The woman had a brief episode of ventricular, tachycardia (ventricular tachycardia can be a fatal cardiac rhythm if not treated immediately), that spontaneously converted to a sinus tachycardia (a fast normal cardiac rhythm). She was given 2mg of intravenous naloxone (Narcan a narcotic antagonist), as well as one ampule (50g) of 50% dextrose for a blood glucose of 42 mg/dL.
Neither drug improved her level of consciousness or respiratory status. The patient was subsequently endotracheally intubated prior to transport to the Emergency Department.Upon arrival at the emergency department, the patient’s vital signs were as follows: temperature 38. 2 C, (100. 7F); heart rate, 126 beats per minute; respirations, 26 breaths per minute (ventilator rate of 12); blood pressure, 116/63mm/Hg; and oxygen saturation, 96%. The patient’s boyfriend reported that the woman had a history of depression and multiple suicide attempts.
Physical assessment revealed erythematous (red), dry, warm skin and mucous membranes were pink and dry. Pupils were dilated and did notAfter stabilization in the emergency department, the patient was transferred to the intensive care unit. Several days later, she was discharged from the hospital to a mental health facility. “Discussion: Although the body contains receptor sites for histamine 1, 2, 3, and 4 substances that contain histamine 1 receptor antagonists are responsible for the majority of antihistamines poisonings. In 2003, Poison Control Centers in the United States reported more than 28,000 exposures to diphenhydramine.
Approximately 11,000 exposed patients presented to an emergency department.From 1985 through 2002, Poison Control Centers attributed 48 fatalities to diphenhydramine ingestion. Histamine receptor sites play a wide variety of roles in the body including, but not limited to bronchial constriction, increased vascular permeability, peripheral vasodilatation, gastric acid secretion, arousal, pituitary, hormone secretion, and thermoregulation. First-generation H1 antagonists (eg. diphenhydramine, promethazine, and hydroxyzine) also block muscarinic receptor sites, disrupting cortical neuro-transmission, which leads to sedation and seizure activity.
Second-generation H1 antagonist (eg. loratadine, cetirizine, and fexofenadine), also known as non-sedating antihistamines , have far fewer effects on the central nervous system (CNS) and produce fewer anticholinergic symptoms. Antihistamines also block fast sodium channels, which can result in cardiac conduction problems including sinus tachycardia, ventricular tachycardia, and torsades de pointes. When taken orally, diphenhydramine’s onset of action begins in 15-45 minutes.
Peak effect occurs in 1 to 4 hours, and diphenhydramine’s half life is 2 to 7 hours.When ingested in larger doses, such as in the case study patient’s case, anticholinergic syndrome can develop. The classic signs and symptoms of anticholinergic syndrome can be recalled by the mneumonic “red as a beet, dry as a bone, blind as a bat, mad as a hatter, and hotter than Hades. ” This paints a picture of a patient of a patient with dry mucous membranes and hot, dry, flushed skin caused by inhibition of salivary and sweat glands.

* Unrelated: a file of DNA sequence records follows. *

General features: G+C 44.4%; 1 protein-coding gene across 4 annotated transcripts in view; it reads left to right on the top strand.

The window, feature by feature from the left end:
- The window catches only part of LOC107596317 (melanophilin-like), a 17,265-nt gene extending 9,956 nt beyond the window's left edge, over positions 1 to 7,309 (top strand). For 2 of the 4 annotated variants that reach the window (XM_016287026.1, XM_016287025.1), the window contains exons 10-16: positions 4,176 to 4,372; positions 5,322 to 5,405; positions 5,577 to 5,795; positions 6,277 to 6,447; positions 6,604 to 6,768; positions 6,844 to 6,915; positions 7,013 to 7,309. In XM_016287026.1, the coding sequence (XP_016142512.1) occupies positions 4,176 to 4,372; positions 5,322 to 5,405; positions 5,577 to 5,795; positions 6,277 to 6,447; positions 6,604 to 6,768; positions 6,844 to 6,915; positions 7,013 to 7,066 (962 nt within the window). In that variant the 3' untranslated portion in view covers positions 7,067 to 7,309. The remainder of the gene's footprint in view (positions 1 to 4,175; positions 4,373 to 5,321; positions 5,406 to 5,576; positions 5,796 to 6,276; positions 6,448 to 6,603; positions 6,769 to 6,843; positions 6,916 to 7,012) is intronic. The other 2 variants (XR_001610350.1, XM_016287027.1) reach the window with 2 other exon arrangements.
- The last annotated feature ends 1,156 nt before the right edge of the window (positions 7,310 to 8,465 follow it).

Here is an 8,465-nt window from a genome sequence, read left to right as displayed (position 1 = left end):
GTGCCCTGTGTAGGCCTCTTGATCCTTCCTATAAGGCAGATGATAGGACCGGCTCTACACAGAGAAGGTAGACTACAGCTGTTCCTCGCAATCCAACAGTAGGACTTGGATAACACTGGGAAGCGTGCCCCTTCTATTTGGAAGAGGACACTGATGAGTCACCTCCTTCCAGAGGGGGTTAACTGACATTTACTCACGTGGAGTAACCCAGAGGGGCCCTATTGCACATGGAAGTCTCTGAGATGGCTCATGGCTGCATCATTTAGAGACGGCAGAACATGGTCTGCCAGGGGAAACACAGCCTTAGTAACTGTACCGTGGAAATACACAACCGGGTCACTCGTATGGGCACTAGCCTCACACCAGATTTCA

Redness, especially of the face, is produced by peripheral vasodilation. Increases in body temperature result from an inability to sweat combined with impaired CNS thermoregulation.Agitation is associated with altered CNS regulation, and visual disturbances occur when the pupils are significantly dilated and lose their ability to accommodate to light. Other common signs of anticholinergic syndrome include paralytic ileus, sinus tachycardia, and urinary retention.
Such as the patient in this case. ” (Alvin D. Jeffery, 2008). Activated charcoal administration is the initial treatment for many oral drug overdoses, including diphenhydramine. However, in this case, the patient already exhibited signs of paralytic ileus, which is a contraindication to activated charcoal therapy.Treatment for antihistamine overdose and anticholinergic syndrome is largely aimed at correcting the anticholinergic response associated with the medication.
According to (Alvin D. Jeffery, 2008), to increase acetylcholine availability and prolong acetylconline effects at the receptor sites, physostigmine (an acetylcholine inhibitor) is administered. The usual dose is 0. 5 to 2mg given intravenously over 1 to 3 minutes.
The onset of action is within 5 minutes with effects lasting approximately 1 hour.As more acetylcholine becomes available to the body, an increase in parasympathetic acivity is seen. Therefore, the emergency nurse must be aware of hypotension, bradycardia, and excessive salivation. These adverse effects can be treated easily with intravenous atrophine. ” Because of the ptentially fatal cardiac adverse effects of physostigimine, its use should be limited to situation in which supportive therapy is not enough such as in the with increasing agitation, altered mental status, refractory seizures, or narrow complex supraventricular dysrhythmias.Gasstric emptying, although not beneficial if initiated more than 1 hour after ingestion, was performed in this patient’s case because she presented within the appropriate time frame.
The intravenous sodium bicarbonate was administered not only to reverse the patent’s metabolic acidosis but also because if effectively treats QRS complex widening and quinidine –like cardiac conduction delays associated with antihistamine toxicity. The isotonic intravenous fluid solution was administered to compensate for the increased vascular permeability associated with the cholinergic properties of physostigimine.